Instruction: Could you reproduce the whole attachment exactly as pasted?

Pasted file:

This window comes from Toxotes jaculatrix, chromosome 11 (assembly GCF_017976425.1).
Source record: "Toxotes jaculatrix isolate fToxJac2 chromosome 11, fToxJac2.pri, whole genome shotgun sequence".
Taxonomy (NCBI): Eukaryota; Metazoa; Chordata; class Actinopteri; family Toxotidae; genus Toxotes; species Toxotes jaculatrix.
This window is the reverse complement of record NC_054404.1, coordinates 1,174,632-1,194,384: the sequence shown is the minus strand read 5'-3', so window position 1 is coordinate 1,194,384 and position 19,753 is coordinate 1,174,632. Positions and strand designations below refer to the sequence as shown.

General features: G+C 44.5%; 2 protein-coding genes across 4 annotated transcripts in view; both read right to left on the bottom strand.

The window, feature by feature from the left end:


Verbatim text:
This window comes from Toxotes jaculatrix, chromosome 11 (assembly GCF_017976425.1).
Source record: "Toxotes jaculatrix isolate fToxJac2 chromosome 11, fToxJac2.pri, whole genome shotgun sequence".
Taxonomy (NCBI): Eukaryota; Metazoa; Chordata; class Actinopteri; family Toxotidae; genus Toxotes; species Toxotes jaculatrix.
This window is the reverse complement of record NC_054404.1, coordinates 1,174,632-1,194,384: the sequence shown is the minus strand read 5'-3', so window position 1 is coordinate 1,194,384 and position 19,753 is coordinate 1,174,632. Positions and strand designations below refer to the sequence as shown.

General features: G+C 44.5%; 2 protein-coding genes across 4 annotated transcripts in view; both read right to left on the bottom strand.

The window, feature by feature from the left end: